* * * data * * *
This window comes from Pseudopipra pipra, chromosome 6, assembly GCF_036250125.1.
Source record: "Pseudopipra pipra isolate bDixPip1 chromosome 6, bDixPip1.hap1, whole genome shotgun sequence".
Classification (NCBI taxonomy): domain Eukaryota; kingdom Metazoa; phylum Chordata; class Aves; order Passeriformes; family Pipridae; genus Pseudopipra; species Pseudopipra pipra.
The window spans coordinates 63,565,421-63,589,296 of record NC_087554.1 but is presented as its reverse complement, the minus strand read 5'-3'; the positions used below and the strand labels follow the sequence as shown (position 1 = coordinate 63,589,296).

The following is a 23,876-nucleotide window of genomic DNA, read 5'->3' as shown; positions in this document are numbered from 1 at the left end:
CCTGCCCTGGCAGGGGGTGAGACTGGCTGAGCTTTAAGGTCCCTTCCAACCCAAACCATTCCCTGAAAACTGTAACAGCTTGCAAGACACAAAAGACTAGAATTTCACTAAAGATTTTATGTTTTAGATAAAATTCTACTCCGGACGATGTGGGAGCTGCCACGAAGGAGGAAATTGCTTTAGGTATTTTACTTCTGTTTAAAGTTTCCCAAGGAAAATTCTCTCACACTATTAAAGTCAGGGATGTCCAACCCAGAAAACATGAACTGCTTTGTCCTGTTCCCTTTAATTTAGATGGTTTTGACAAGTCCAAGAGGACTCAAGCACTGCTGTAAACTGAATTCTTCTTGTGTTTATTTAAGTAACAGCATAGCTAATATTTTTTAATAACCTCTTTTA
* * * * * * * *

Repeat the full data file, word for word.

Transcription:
This window comes from Pseudopipra pipra, chromosome 6, assembly GCF_036250125.1.
Source record: "Pseudopipra pipra isolate bDixPip1 chromosome 6, bDixPip1.hap1, whole genome shotgun sequence".
Classification (NCBI taxonomy): domain Eukaryota; kingdom Metazoa; phylum Chordata; class Aves; order Passeriformes; family Pipridae; genus Pseudopipra; species Pseudopipra pipra.
The window spans coordinates 63,565,421-63,589,296 of record NC_087554.1 but is presented as its reverse complement, the minus strand read 5'-3'; the positions used below and the strand labels follow the sequence as shown (position 1 = coordinate 63,589,296).

The following is a 23,876-nucleotide window of genomic DNA, read 5'->3' as shown; positions in this document are numbered from 1 at the left end:
CCTGCCCTGGCAGGGGGTGAGACTGGCTGAGCTTTAAGGTCCCTTCCAACCCAAACCATTCCCTGAAAACTGTAACAGCTTGCAAGACACAAAAGACTAGAATTTCACTAAAGATTTTATGTTTTAGATAAAATTCTACTCCGGACGATGTGGGAGCTGCCACGAAGGAGGAAATTGCTTTAGGTATTTTACTTCTGTTTAAAGTTTCCCAAGGAAAATTCTCTCACACTATTAAAGTCAGGGATGTCCAACCCAGAAAACATGAACTGCTTTGTCCTGTTCCCTTTAATTTAGATGGTTTTGACAAGTCCAAGAGGACTCAAGCACTGCTGTAAACTGAATTCTTCTTGTGTTTATTTAAGTAACAGCATAGCTAATATTTTTTAATAACCTCTTTTA